Francesca Rolandi received a Ph.D. in Slavic Studies at the University of Turin in 2012 with a dissertation on the influence of Italian popular culture on socialist Yugoslavia, which in 2014 received the award Vinka Kitarovic of the University of Bologna for thesis dealing with the history of neighboring countries. She has been postdoctoral research at the Italian Institute for Historical Studies in Naples, the University of Rijeka (Marie Curie – NEWFELPRO fellowship), and the University of Ljubljana (ERC project EIRENE Postwar Transitions in Gendered Perspective: The Case of the North-Eastern Adriatic Region). As a joint fellow at the Center for Advances Studies South Eastern Europe and the University of British Columbia Okanagan, she worked on the project Doš’o sam u grad iz pasivnog kraja. Internal Migration, Settlement Dynamics and Social Practices in post-World War II Rijeka. She is currently a research fellow at the Masaryk Institute and Archives of the Czech Academy of Sciences in the framework of the ERC project Unlikely refuge? Refugees and Citizens in East-Central Europe in the 20th Century (https://www.unlikely-refuge.eu/).
Her research interests range from the social and cultural history of the Upper Adriatic area and the post-Yugoslav space to the history of refugees and migration in the 20th century.
Cătălina Tesăr is a lecturer in anthropology at the University of Bucharest, Faculty of Sociology, and a researcher at the National Museum of the Romanian Peasant. She has been a fellow of New Europe College in Bucharest, between 2019-2020. She received her Ph.D. in social anthropology from University College London in 2013. She is a past Wenner Gren Foundation U.S. grantee of a Wadsworth International Fellowships (2007-2011) for doctoral studies, and of a Fejos Postdoctoral Fellowship in Ethnographic Film (2016-27) for turning her Ph.D. dissertation into a documentary. Her work focuses on the sexual, economic, and political dimensions of arranged marriages among an ostentaionally traditional Roma population from central Romania, Transylvania. She is currently working on finishing the postproduction of her documentary, and on turning her Ph.D. dissertation into a book.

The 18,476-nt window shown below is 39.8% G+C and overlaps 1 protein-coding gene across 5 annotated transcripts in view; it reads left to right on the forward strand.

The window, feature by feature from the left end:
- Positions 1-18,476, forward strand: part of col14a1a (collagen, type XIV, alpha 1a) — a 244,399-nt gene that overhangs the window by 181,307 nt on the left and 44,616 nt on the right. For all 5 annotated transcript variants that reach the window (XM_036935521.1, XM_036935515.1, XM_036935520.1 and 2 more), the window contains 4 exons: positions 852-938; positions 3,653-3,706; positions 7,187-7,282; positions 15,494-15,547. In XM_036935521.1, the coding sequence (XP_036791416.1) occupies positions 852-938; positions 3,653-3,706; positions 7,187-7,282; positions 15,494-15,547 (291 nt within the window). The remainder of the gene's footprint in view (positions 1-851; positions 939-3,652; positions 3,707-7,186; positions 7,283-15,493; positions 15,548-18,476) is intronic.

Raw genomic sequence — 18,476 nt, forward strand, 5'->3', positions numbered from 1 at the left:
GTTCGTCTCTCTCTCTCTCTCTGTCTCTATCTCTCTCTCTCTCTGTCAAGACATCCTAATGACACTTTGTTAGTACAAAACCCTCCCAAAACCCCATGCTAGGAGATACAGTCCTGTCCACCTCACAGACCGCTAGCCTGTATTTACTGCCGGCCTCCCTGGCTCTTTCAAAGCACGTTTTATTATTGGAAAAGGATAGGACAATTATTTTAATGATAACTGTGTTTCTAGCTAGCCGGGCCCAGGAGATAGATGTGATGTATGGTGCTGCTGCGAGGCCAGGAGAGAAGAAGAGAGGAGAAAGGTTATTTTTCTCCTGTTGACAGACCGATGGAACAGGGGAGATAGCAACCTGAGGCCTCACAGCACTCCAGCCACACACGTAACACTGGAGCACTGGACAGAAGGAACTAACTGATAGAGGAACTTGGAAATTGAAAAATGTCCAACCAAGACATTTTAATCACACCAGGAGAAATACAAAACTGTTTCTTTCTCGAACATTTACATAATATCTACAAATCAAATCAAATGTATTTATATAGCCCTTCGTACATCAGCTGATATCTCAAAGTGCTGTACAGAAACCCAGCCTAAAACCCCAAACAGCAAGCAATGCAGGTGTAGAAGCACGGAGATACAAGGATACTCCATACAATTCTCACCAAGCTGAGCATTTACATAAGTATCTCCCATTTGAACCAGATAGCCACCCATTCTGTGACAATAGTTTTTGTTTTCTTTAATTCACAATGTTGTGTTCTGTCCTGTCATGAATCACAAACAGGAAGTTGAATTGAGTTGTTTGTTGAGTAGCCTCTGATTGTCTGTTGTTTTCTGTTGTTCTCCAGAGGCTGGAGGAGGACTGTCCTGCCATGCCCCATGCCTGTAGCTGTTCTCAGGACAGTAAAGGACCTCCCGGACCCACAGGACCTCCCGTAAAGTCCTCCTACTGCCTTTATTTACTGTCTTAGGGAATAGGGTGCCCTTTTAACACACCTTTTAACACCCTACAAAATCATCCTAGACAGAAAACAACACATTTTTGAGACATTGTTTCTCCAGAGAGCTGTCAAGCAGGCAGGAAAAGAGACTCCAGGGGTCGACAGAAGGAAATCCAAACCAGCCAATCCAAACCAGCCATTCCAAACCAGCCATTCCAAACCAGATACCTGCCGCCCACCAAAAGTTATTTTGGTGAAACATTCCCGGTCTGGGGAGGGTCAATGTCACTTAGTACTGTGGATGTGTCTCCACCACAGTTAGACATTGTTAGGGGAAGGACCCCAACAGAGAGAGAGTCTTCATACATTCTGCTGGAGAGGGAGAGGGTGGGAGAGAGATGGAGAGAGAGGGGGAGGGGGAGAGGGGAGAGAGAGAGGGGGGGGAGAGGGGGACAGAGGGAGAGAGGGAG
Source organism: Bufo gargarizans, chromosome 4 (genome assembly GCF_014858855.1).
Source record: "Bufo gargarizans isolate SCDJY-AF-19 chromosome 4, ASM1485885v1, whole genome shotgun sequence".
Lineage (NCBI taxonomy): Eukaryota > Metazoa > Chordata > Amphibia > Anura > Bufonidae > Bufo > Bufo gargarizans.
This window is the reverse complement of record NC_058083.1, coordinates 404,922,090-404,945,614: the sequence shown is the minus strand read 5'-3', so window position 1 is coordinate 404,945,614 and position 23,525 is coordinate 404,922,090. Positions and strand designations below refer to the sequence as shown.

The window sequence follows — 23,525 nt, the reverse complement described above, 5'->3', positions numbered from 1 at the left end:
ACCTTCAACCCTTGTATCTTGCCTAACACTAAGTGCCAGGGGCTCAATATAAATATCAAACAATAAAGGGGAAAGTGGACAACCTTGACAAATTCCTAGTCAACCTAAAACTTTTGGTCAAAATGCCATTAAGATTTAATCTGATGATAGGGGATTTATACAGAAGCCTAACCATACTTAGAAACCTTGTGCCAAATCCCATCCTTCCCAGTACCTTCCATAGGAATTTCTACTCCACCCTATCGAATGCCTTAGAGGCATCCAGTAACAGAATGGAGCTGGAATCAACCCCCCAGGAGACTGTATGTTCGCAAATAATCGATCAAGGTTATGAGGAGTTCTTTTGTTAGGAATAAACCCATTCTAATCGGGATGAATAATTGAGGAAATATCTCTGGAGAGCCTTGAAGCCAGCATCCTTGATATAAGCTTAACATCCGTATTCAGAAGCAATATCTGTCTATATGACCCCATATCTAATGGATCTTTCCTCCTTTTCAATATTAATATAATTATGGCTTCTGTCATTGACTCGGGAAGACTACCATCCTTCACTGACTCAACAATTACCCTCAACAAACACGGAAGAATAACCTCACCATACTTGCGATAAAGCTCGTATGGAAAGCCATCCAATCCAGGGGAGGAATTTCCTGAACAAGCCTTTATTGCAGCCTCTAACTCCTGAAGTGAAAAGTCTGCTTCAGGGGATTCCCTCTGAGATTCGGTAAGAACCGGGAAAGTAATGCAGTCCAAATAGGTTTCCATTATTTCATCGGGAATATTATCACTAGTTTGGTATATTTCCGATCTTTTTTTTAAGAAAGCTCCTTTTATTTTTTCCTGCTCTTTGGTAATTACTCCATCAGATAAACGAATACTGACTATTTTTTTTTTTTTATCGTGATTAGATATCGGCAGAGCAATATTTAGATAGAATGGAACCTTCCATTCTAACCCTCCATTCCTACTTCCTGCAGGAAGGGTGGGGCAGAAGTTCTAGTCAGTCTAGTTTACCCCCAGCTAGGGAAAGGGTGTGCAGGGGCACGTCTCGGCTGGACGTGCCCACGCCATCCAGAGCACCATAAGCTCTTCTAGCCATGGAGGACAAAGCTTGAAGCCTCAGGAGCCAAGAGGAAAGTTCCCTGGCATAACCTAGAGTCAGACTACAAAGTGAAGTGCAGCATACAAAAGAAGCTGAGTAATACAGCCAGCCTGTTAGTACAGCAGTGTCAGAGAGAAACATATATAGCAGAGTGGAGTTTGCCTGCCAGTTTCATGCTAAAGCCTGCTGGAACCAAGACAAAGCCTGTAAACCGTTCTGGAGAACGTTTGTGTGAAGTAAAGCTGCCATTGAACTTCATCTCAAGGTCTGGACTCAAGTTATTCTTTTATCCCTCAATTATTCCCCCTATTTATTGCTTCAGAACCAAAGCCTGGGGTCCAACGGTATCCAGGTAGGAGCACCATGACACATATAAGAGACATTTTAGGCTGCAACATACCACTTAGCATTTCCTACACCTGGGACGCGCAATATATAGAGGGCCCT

The Time of the Chalice. Of Marriages, Ancestors, and Sons among Cortorari Gypsies in Transylvania
This project is based on Tesăr’s Ph.D. research – ethnographic research among a Gypsy population from Transylvania, the Cortorari, which provides insights for advancing the theorization of Gypsies’ attitudes towards temporality, and the understanding of their survival as a group. Contrary to other Romany people who are uninterested in the material world around them, and whose attitudes towards time are informed by a presentist orientation, the Cortorari convey a strong commitment to the ownership of some objects of wealth and status, namely the chalices. Practices related to the possession of chalices reveal a stance on time that accommodates pulls towards the past, the present, and the future. Coming from the ancestors, chalices circulate as male heirlooms, and are central to practices of marriage. What is critical about chalices is that, on a temporal dimension, they secure permanence and immutability. Tesăr looks at how different kinds of time, memory, and historicity relate to each other and are weaved into the social reproduction of the group.